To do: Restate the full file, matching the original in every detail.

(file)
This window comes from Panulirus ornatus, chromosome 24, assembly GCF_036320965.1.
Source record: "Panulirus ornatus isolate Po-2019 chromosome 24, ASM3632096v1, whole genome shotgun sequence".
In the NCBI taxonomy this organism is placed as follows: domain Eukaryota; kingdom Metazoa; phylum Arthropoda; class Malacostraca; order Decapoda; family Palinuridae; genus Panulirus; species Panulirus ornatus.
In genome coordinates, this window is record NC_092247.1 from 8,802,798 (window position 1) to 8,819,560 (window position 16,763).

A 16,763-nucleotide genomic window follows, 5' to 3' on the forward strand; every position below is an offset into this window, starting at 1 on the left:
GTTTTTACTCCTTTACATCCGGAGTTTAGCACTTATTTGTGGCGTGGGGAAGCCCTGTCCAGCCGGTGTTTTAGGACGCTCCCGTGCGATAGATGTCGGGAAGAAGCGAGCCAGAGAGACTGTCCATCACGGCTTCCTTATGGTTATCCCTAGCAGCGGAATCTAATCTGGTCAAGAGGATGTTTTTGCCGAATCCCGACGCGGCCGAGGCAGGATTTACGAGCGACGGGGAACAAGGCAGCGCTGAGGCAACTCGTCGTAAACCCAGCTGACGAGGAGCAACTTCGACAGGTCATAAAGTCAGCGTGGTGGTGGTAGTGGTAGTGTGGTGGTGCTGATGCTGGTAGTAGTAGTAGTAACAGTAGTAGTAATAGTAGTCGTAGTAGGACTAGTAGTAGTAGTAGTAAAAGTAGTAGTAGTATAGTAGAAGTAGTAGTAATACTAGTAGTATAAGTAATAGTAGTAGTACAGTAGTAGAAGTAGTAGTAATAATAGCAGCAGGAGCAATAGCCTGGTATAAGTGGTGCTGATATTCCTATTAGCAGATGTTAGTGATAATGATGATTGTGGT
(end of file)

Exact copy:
This window comes from Panulirus ornatus, chromosome 24, assembly GCF_036320965.1.
Source record: "Panulirus ornatus isolate Po-2019 chromosome 24, ASM3632096v1, whole genome shotgun sequence".
In the NCBI taxonomy this organism is placed as follows: domain Eukaryota; kingdom Metazoa; phylum Arthropoda; class Malacostraca; order Decapoda; family Palinuridae; genus Panulirus; species Panulirus ornatus.
In genome coordinates, this window is record NC_092247.1 from 8,802,798 (window position 1) to 8,819,560 (window position 16,763).

A 16,763-nucleotide genomic window follows, 5' to 3' on the forward strand; every position below is an offset into this window, starting at 1 on the left:
GTTTTTACTCCTTTACATCCGGAGTTTAGCACTTATTTGTGGCGTGGGGAAGCCCTGTCCAGCCGGTGTTTTAGGACGCTCCCGTGCGATAGATGTCGGGAAGAAGCGAGCCAGAGAGACTGTCCATCACGGCTTCCTTATGGTTATCCCTAGCAGCGGAATCTAATCTGGTCAAGAGGATGTTTTTGCCGAATCCCGACGCGGCCGAGGCAGGATTTACGAGCGACGGGGAACAAGGCAGCGCTGAGGCAACTCGTCGTAAACCCAGCTGACGAGGAGCAACTTCGACAGGTCATAAAGTCAGCGTGGTGGTGGTAGTGGTAGTGTGGTGGTGCTGATGCTGGTAGTAGTAGTAGTAACAGTAGTAGTAATAGTAGTCGTAGTAGGACTAGTAGTAGTAGTAGTAAAAGTAGTAGTAGTATAGTAGAAGTAGTAGTAATACTAGTAGTATAAGTAATAGTAGTAGTACAGTAGTAGAAGTAGTAGTAATAATAGCAGCAGGAGCAATAGCCTGGTATAAGTGGTGCTGATATTCCTATTAGCAGATGTTAGTGATAATGATGATTGTGGT